For the love of poetry…

I’ve concentrated on poetry this week, mostly the creative aspect of the PhD. This has been one of my favourite weeks: a week dedicated to poetry. I have read poetry, written poetry, ate, slept, dreamed poetry. Wonderful.

On Monday I met up with poet friends Polly Atkinson, Hilary Robinson and Rod Whitworth. We went to Proper Tea for lunch–yes they are open again, having undergone a refurb, mostly in the kitchens I’m guessing because the decor hadn’t changed a great deal, still the old doors they have used to make the counter and the settles by the windows. The counter has turned through 90 degrees and is now a chiller cabinet full of gorgeous sandwiches and cakes. We met to celebrate my birthday: someone asked me if I’ve done celebrating now! Silly question! I’ll celebrate this one until I have the next one. Did you know, science has proven that birthdays are good for you? Apparently the more birthdays you have the longer you live. Really.

One of the books I downloaded to my new Kindle this week is The Practice of Poetry by Robin Behn and Chase Twichell. This is a collection of writing prompts that have been used in creative writing classes by poets who also teach. I have been writing to some of the prompts this week, mostly in bed before sleep–which has meant not much sleep because poetry is such an upper! One activity involved thinking of a part of someone’s anatomy and writing about that part as a representation of the whole. I wrote about my mother’s hands. I remember her telling me how she hated her hands when she was a little girl because she had dimples where her knuckles would be and she wanted knuckles like her mother. Of course, when I knew her she had her wish: hands that were Rough-knuckled, raw from hard labour. Be careful what you wish for. I described her hands as she cleaned the eggs ready for market. I quite like the poem from that activity. I have other poems in the pipeline stimulated by some of the other activities too. One of the activities is to do ten minutes of ‘automatic writing’ a day, then after ten days to read the writing and underline what can be kept and perhaps made into a poem. The rule is to write but not to edit, not to read what you’ve written for the full ten days, when you’ll have almost ten pages of writing you don’t know too much about. I’m finding that less satisfactory at the moment, because automatic writing–writing for ten minutes without stopping just what comes into your head–is hard without a prompt to start you off. But I’m persevering, sticking to the rules. I’m giving myself a starting prompt every morning.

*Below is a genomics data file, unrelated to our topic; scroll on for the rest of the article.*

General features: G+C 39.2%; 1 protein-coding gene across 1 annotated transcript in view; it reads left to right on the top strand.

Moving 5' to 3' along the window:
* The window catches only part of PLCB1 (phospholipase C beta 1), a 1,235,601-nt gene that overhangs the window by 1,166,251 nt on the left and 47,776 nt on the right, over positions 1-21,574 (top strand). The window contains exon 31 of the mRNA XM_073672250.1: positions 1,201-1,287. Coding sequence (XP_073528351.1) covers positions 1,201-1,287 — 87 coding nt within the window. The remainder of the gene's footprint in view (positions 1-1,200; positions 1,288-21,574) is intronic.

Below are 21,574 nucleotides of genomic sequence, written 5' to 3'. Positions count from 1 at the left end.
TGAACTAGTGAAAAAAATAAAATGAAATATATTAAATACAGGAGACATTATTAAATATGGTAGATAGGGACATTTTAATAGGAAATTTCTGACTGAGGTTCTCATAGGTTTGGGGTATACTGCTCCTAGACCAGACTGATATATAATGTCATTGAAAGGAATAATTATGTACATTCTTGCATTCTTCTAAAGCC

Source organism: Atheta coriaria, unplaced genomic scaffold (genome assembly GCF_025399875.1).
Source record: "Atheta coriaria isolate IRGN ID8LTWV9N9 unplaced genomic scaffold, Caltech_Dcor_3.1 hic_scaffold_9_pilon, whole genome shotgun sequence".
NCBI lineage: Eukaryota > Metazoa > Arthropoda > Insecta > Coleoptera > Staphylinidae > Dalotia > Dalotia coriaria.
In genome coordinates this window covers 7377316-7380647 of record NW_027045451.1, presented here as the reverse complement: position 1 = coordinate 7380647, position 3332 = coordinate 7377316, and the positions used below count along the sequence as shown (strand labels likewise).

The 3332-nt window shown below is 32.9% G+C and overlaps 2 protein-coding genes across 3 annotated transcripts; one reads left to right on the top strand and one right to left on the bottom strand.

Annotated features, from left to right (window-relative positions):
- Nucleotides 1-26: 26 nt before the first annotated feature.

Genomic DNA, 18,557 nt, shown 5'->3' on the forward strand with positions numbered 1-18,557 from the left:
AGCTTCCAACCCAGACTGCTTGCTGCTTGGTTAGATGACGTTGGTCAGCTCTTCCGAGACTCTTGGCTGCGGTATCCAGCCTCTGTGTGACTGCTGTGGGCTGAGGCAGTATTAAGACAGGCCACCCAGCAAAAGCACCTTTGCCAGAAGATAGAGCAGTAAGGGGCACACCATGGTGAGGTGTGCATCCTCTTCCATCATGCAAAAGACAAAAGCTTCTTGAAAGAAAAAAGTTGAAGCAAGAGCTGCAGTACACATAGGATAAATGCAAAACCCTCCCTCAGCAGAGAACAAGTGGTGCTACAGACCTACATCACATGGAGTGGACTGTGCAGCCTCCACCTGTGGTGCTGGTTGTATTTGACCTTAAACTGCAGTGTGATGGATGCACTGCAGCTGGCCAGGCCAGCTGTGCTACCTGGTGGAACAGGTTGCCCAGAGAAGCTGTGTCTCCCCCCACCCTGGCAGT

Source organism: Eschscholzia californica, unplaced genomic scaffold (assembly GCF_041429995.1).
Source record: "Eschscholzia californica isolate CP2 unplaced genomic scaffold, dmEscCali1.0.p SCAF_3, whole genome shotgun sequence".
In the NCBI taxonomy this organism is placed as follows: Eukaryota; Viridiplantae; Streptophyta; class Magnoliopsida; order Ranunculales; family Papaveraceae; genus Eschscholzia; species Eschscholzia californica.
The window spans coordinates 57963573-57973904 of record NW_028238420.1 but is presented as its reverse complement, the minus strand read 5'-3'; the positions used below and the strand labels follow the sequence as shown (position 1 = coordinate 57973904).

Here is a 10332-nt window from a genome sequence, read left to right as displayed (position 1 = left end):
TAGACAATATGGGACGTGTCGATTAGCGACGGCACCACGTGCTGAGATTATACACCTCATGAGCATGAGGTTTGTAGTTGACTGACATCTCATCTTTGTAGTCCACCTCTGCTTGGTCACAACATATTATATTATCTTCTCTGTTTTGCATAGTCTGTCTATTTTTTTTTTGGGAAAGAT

Tuesday is one of the days I can give whole-heartedly to PhD work, because Bill plays golf and the house is all mine for the day. I had a great day on Tuesday this week. I decided to write another sestina; but I wanted to bend the form to make it less obviously a sestina. So I decided to compile a list of homophones–words that sound the same but are not necessarily spelled the same, and don’t have the same meanings: ‘there, their and they’re’ is a group that is always used as an example. Would you believe it, there is actually a website dedicated to the homophone: groups of homophonic words arranged alphabetically:
All I had to do was choose ones I thought I could work with. I chose six homophone groups and wrote my sestina. It took all morning: who knew poetry was such a long job! I have worked on it all week, trimming it, refining it. Because it has words like based/baste and cord/chord/cored with variations like record/accord/discord it really is a sestina in disguise, I think. It will fit in the portfolio, although the ‘story’ of the poem is entirely fictitious. I’m really quite pleased with it. A good morning’s work.